The side retained their status for three years with managers coming and going before the club employed twenty two year old Tommy Saunders as team manager. Saunders did a fine job in improving the team before he was offered the managers job at Chippenham Town in February 1998.

The following season saw several players follow their former boss down the road to Chippenham. ‘The Lillywhites’ were relegated as a consequence to Division One in April 1999. The club tried to rebuild in using younger players, but had a lucky escape when finishing bottom of the table in 2000-01, when league reconstruction saved a further demotion.

Gradually the club re-established themselves under manager Kelvin Highmore who led the side back to the Premier Division in 2004-05, before he departed for pastures new. Highmore was succeeded by the team of Robbie Lardner and Simon Hillier who took Calne to a fifth place finish; the highest in the clubs’ history.

In May 2009 Lardner and Hillier stepped down to be replaced by the returning Highmore who was joined by Tommy Dryden. They lasted until the end of the 2009-10 season when Calne finished bottom of the table and were relegated once again.

After further managerial changes several of the younger reserve team players were given an opportunity in the first eleven with their manager Simon Gardner taking over team affairs. Gardner later became the club chairman and appointed Neurin Jones as team manager.

The 2016-17 season was one of extreme disappointment after Dave Ferris took over from Jones in November while Garry Murphy took over as chairman. Ferris was dismissed with two matches of the season remaining as the team finished second from bottom of the table.

Calne Town FC will play in the Wiltshire Senior League in the 2017-18 season.

My visit

Calne Town 3 Corsham Town 1 (Saturday 8th October 2016) Western League Division One (Att: 257)

My visit to Calne came about because the Western League had decided to run a groundhop weekend with many fixtures kicking off at staggered times. It was the international break for the top two divisions, which offered the potential for decent crowds to attend the matches.

It certainly worked for me. I was able to get the Swindon Town v Bolton Wanderers match at lunchtime, followed by the majority of Royal Wootton Bassett Town v Burnham in the Hellenic League before the 55 bus delivered me in Calne.

I had arrived early to ensure that I got a programme at the ground before going in search of some ale. I didn't bother with the North Star club outside the ground, which had been listed in the guides, and the one backing onto the ground was staging a kids party.

Instead I went back round the corner to the Jenny Wren where both Wadsworth pumps were out of action. I sipped a bottle Newcy Brown while taking in the closing stages of the desperate England v Malta game on TV before heading back to the ground where the crowds were massed on the far side.

Bremhill View was a tidy enough venue. The near side had a low terraced cover, with the far side being cramped and atmospheric with a low seated stand in the centre with changing rooms and busy refreshment hut towards the corner flag.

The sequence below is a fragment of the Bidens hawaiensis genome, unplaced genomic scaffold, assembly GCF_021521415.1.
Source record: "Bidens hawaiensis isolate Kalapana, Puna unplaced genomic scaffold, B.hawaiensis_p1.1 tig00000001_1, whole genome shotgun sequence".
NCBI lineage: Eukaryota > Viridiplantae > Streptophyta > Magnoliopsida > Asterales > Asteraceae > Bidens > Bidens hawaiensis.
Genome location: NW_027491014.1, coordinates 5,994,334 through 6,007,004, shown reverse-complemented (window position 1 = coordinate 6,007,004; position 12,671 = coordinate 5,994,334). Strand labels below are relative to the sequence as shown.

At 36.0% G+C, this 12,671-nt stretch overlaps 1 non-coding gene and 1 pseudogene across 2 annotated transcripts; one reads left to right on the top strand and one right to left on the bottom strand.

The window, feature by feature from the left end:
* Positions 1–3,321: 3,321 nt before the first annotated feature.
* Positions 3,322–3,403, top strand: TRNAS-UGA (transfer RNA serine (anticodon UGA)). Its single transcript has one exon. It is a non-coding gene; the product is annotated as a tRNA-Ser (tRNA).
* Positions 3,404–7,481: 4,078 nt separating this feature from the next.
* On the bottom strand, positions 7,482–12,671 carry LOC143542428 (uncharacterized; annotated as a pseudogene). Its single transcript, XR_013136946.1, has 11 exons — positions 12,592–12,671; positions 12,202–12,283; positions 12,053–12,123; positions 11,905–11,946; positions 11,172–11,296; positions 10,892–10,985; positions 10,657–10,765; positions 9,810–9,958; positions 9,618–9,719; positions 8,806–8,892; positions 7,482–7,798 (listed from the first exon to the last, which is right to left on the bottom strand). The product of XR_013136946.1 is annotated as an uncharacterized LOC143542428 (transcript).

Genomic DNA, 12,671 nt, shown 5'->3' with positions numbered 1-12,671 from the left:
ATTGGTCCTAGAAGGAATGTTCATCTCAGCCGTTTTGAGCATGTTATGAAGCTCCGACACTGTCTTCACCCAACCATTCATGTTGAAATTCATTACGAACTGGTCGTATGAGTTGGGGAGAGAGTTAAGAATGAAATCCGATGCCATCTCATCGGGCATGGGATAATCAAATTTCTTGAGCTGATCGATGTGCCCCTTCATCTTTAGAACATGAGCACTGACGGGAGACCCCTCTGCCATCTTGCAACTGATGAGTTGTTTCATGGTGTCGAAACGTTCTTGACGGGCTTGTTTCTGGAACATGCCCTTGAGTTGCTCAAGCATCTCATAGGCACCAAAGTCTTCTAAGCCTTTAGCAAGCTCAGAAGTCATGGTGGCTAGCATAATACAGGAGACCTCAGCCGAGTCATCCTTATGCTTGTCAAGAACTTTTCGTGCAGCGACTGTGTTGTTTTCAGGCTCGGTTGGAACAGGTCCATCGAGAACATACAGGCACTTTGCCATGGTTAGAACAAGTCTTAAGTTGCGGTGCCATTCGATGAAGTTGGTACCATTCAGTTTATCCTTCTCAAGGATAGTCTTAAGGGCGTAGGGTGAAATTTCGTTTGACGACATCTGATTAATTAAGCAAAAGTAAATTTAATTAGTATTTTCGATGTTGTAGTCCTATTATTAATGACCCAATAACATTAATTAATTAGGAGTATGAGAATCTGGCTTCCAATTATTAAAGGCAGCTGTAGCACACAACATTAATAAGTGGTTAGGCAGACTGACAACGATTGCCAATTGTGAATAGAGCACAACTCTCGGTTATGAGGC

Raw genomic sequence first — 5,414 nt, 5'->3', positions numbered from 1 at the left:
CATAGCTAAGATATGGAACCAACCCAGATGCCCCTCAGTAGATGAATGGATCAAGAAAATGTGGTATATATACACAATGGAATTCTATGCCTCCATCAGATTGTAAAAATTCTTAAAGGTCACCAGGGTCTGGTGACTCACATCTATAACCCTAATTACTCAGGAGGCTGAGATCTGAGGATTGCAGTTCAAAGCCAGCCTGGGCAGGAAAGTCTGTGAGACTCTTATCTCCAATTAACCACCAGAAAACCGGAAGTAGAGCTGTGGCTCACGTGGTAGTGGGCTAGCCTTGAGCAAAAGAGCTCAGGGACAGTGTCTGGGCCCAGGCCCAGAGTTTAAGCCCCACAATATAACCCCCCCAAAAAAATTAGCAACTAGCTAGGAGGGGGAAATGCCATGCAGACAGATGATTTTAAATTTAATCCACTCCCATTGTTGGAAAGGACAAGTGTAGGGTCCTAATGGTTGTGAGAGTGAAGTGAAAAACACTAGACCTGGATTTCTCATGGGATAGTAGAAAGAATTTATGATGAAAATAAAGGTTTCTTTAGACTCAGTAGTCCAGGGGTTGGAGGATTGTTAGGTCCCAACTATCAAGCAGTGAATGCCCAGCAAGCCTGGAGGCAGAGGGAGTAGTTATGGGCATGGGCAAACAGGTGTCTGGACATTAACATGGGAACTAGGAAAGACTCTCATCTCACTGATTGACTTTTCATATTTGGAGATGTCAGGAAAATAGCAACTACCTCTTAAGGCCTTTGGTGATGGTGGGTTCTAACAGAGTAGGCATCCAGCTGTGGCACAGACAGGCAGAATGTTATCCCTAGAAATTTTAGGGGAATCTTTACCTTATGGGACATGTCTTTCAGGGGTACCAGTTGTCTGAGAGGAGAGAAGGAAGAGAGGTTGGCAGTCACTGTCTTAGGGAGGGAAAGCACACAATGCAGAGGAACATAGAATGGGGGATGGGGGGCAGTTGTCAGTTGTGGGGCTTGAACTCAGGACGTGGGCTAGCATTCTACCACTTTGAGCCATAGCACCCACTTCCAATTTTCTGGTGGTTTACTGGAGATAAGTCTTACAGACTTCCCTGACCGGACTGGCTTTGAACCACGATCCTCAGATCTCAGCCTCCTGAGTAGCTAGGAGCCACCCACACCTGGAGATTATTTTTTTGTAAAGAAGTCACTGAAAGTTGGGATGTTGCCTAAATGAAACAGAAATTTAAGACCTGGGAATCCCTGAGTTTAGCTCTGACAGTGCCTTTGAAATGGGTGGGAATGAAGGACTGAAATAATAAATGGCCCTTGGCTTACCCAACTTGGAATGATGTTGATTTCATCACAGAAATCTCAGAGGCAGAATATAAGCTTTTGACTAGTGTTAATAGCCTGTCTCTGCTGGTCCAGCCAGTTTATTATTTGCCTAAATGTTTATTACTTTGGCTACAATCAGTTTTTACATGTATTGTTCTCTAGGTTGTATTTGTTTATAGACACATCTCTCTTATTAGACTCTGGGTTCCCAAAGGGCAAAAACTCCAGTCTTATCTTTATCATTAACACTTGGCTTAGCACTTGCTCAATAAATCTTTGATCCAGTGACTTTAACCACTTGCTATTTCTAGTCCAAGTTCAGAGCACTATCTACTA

Admission was a very reasonable £5, with the programme costing a further quid. I thought it a tidy little ground with superb floodlights which made the trees at the far end a very pretty image. I bought just about my first Bovril of the season for £1.

There were a few of recognisable faces in the crowd from other matches as neutrals over the years along with a real plethora of team jackets and hats. Scarborough Athletic fans Keith Crowe and Neil Daniels were in attendance and were doing the full Western League hop over the weekend.

The match turned out to be a decent local derby, which had apparently being very feisty in previous seasons. The visitors of Corsham Town went 1-0 up through Ben Pring before Mark Dolman levelled things up for the Lillywhites on twenty one minutes.

Just before the half hour mark, player boss Neurin Jones made it 2-1 to the home side. There was no point trying to get served in what would have been a busy bar at the break. Instead I took advantage of the great offer on half price hot dogs for a pound. Some of the more frugal hoppers weren’t best happy having made their purchase at the higher prices a little earlier!

Oliver Webb made it 3-1 to Calne with half an hour left on the clock. They looked in control of the match when I had to depart to ensure that I caught the last bus to Chippenham. I missed a second goal for Pring that made the final score 3-2.

On arrival in Chippenham I had time for a pint of the very quaffable Summer Lightning from the Hopback Brewery in the excellent Old Road Tavern, which was marked down for a return visit in the future.

At which point it was time for the rattler back to Paddington, and with the aid of a bus and the new night tube on the Jubilee line, it meant that I caught the end of the Football League goals on a rerun just before 2am when I turned the key to my door.

The people of Wiltshire who I had come across were most amiable. All were friendly and helpful, helping to round off a wonderful day out.